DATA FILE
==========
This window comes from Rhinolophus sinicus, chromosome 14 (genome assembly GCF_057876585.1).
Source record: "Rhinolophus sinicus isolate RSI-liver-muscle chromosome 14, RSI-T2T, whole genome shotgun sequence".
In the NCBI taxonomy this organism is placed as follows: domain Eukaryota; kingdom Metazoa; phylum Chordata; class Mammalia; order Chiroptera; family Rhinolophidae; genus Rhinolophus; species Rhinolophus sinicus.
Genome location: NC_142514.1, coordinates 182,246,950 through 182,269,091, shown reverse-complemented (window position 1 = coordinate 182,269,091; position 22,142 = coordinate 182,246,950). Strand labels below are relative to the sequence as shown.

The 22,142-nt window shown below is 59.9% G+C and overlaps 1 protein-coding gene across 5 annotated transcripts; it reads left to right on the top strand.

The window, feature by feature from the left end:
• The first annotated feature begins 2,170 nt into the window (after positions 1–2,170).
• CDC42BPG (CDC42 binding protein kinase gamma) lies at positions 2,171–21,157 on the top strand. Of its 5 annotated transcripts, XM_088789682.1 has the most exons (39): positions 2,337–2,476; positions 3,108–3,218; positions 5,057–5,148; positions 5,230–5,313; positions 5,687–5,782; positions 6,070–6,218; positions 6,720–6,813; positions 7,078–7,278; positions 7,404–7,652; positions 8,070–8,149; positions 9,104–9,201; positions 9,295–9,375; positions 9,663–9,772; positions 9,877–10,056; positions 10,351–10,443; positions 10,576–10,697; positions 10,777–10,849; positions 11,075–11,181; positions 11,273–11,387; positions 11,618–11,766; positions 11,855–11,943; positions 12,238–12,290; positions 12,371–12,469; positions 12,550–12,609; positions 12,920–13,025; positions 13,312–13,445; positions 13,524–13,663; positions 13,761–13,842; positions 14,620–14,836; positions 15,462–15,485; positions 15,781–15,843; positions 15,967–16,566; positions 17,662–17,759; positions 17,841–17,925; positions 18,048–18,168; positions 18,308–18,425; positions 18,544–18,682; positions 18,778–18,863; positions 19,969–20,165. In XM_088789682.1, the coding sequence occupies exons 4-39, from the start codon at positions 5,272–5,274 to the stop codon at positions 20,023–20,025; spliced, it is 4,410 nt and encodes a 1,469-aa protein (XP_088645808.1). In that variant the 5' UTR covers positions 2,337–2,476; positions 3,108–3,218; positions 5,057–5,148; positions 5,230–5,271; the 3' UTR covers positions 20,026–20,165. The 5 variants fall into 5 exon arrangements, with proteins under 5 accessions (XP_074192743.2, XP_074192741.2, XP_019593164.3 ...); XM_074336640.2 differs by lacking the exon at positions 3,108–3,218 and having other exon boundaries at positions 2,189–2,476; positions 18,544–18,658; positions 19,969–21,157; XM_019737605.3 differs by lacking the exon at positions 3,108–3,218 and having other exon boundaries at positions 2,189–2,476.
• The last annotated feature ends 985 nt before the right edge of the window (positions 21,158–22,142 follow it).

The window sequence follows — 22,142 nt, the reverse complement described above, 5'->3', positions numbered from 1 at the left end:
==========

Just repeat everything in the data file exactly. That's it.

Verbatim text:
This window comes from Rhinolophus sinicus, chromosome 14 (genome assembly GCF_057876585.1).
Source record: "Rhinolophus sinicus isolate RSI-liver-muscle chromosome 14, RSI-T2T, whole genome shotgun sequence".
In the NCBI taxonomy this organism is placed as follows: domain Eukaryota; kingdom Metazoa; phylum Chordata; class Mammalia; order Chiroptera; family Rhinolophidae; genus Rhinolophus; species Rhinolophus sinicus.
Genome location: NC_142514.1, coordinates 182,246,950 through 182,269,091, shown reverse-complemented (window position 1 = coordinate 182,269,091; position 22,142 = coordinate 182,246,950). Strand labels below are relative to the sequence as shown.

The 22,142-nt window shown below is 59.9% G+C and overlaps 1 protein-coding gene across 5 annotated transcripts; it reads left to right on the top strand.

The window, feature by feature from the left end:
• The first annotated feature begins 2,170 nt into the window (after positions 1–2,170).
• CDC42BPG (CDC42 binding protein kinase gamma) lies at positions 2,171–21,157 on the top strand. Of its 5 annotated transcripts, XM_088789682.1 has the most exons (39): positions 2,337–2,476; positions 3,108–3,218; positions 5,057–5,148; positions 5,230–5,313; positions 5,687–5,782; positions 6,070–6,218; positions 6,720–6,813; positions 7,078–7,278; positions 7,404–7,652; positions 8,070–8,149; positions 9,104–9,201; positions 9,295–9,375; positions 9,663–9,772; positions 9,877–10,056; positions 10,351–10,443; positions 10,576–10,697; positions 10,777–10,849; positions 11,075–11,181; positions 11,273–11,387; positions 11,618–11,766; positions 11,855–11,943; positions 12,238–12,290; positions 12,371–12,469; positions 12,550–12,609; positions 12,920–13,025; positions 13,312–13,445; positions 13,524–13,663; positions 13,761–13,842; positions 14,620–14,836; positions 15,462–15,485; positions 15,781–15,843; positions 15,967–16,566; positions 17,662–17,759; positions 17,841–17,925; positions 18,048–18,168; positions 18,308–18,425; positions 18,544–18,682; positions 18,778–18,863; positions 19,969–20,165. In XM_088789682.1, the coding sequence occupies exons 4-39, from the start codon at positions 5,272–5,274 to the stop codon at positions 20,023–20,025; spliced, it is 4,410 nt and encodes a 1,469-aa protein (XP_088645808.1). In that variant the 5' UTR covers positions 2,337–2,476; positions 3,108–3,218; positions 5,057–5,148; positions 5,230–5,271; the 3' UTR covers positions 20,026–20,165. The 5 variants fall into 5 exon arrangements, with proteins under 5 accessions (XP_074192743.2, XP_074192741.2, XP_019593164.3 ...); XM_074336640.2 differs by lacking the exon at positions 3,108–3,218 and having other exon boundaries at positions 2,189–2,476; positions 18,544–18,658; positions 19,969–21,157; XM_019737605.3 differs by lacking the exon at positions 3,108–3,218 and having other exon boundaries at positions 2,189–2,476.
• The last annotated feature ends 985 nt before the right edge of the window (positions 21,158–22,142 follow it).

The window sequence follows — 22,142 nt, the reverse complement described above, 5'->3', positions numbered from 1 at the left end: